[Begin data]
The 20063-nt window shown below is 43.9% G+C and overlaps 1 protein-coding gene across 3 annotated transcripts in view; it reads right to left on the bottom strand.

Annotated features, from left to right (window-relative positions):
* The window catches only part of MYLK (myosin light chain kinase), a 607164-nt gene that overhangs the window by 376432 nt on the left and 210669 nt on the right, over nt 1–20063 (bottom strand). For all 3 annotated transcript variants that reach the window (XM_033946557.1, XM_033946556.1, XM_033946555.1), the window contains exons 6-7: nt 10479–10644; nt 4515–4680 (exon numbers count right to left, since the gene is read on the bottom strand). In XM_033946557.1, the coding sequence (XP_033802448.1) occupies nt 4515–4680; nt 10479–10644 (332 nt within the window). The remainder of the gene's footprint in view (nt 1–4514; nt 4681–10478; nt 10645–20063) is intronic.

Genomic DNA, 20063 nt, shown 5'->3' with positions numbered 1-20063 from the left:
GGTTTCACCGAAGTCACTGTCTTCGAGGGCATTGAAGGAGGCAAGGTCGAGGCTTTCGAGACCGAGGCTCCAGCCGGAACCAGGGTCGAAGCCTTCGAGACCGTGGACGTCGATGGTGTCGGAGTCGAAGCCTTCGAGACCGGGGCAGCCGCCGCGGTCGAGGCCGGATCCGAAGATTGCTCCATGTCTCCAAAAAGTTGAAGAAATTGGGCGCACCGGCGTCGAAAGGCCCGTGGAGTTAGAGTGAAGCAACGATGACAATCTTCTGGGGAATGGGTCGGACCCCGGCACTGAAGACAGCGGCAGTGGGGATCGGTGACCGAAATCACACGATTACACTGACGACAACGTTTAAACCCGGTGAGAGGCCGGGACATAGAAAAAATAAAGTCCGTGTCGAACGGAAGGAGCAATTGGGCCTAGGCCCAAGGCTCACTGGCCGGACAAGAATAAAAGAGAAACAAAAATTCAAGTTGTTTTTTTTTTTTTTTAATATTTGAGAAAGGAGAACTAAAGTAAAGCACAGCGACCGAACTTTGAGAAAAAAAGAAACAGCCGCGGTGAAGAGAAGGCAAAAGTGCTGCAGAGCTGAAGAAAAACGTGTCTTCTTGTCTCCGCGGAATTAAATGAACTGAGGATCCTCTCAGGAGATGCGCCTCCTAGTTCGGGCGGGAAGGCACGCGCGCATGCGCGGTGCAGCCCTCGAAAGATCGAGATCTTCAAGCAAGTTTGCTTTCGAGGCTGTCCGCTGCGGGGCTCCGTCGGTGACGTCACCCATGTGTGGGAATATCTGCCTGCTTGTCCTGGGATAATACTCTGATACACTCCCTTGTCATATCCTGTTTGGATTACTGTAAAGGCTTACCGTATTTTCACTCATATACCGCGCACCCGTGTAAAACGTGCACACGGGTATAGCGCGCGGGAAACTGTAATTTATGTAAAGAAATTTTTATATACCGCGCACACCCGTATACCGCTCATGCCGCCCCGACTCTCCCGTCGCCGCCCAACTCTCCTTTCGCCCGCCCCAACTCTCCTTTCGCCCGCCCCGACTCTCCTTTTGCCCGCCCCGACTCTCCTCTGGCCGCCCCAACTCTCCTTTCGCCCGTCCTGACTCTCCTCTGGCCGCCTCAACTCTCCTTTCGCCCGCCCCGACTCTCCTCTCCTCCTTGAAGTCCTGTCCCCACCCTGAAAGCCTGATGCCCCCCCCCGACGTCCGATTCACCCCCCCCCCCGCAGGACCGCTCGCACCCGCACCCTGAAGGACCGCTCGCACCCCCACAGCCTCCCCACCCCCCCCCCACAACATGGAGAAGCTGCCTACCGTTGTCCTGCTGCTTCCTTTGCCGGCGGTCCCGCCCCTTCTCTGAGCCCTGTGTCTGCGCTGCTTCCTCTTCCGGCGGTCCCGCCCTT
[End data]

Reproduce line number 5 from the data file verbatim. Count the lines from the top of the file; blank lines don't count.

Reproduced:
GGTTTCACCGAAGTCACTGTCTTCGAGGGCATTGAAGGAGGCAAGGTCGAGGCTTTCGAGACCGAGGCTCCAGCCGGAACCAGGGTCGAAGCCTTCGAGACCGTGGACGTCGATGGTGTCGGAGTCGAAGCCTTCGAGACCGGGGCAGCCGCCGCGGTCGAGGCCGGATCCGAAGATTGCTCCATGTCTCCAAAAAGTTGAAGAAATTGGGCGCACCGGCGTCGAAAGGCCCGTGGAGTTAGAGTGAAGCAACGATGACAATCTTCTGGGGAATGGGTCGGACCCCGGCACTGAAGACAGCGGCAGTGGGGATCGGTGACCGAAATCACACGATTACACTGACGACAACGTTTAAACCCGGTGAGAGGCCGGGACATAGAAAAAATAAAGTCCGTGTCGAACGGAAGGAGCAATTGGGCCTAGGCCCAAGGCTCACTGGCCGGACAAGAATAAAAGAGAAACAAAAATTCAAGTTGTTTTTTTTTTTTTTTAATATTTGAGAAAGGAGAACTAAAGTAAAGCACAGCGACCGAACTTTGAGAAAAAAAGAAACAGCCGCGGTGAAGAGAAGGCAAAAGTGCTGCAGAGCTGAAGAAAAACGTGTCTTCTTGTCTCCGCGGAATTAAATGAACTGAGGATCCTCTCAGGAGATGCGCCTCCTAGTTCGGGCGGGAAGGCACGCGCGCATGCGCGGTGCAGCCCTCGAAAGATCGAGATCTTCAAGCAAGTTTGCTTTCGAGGCTGTCCGCTGCGGGGCTCCGTCGGTGACGTCACCCATGTGTGGGAATATCTGCCTGCTTGTCCTGGGATAATACTCTGATACACTCCCTTGTCATATCCTGTTTGGATTACTGTAAAGGCTTACCGTATTTTCACTCATATACCGCGCACCCGTGTAAAACGTGCACACGGGTATAGCGCGCGGGAAACTGTAATTTATGTAAAGAAATTTTTATATACCGCGCACACCCGTATACCGCTCATGCCGCCCCGACTCTCCCGTCGCCGCCCAACTCTCCTTTCGCCCGCCCCAACTCTCCTTTCGCCCGCCCCGACTCTCCTTTTGCCCGCCCCGACTCTCCTCTGGCCGCCCCAACTCTCCTTTCGCCCGTCCTGACTCTCCTCTGGCCGCCTCAACTCTCCTTTCGCCCGCCCCGACTCTCCTCTCCTCCTTGAAGTCCTGTCCCCACCCTGAAAGCCTGATGCCCCCCCCCGACGTCCGATTCACCCCCCCCCCCGCAGGACCGCTCGCACCCGCACCCTGAAGGACCGCTCGCACCCCCACAGCCTCCCCACCCCCCCCCCACAACATGGAGAAGCTGCCTACCGTTGTCCTGCTGCTTCCTTTGCCGGCGGTCCCGCCCCTTCTCTGAGCCCTGTGTCTGCGCTGCTTCCTCTTCCGGCGGTCCCGCCCTT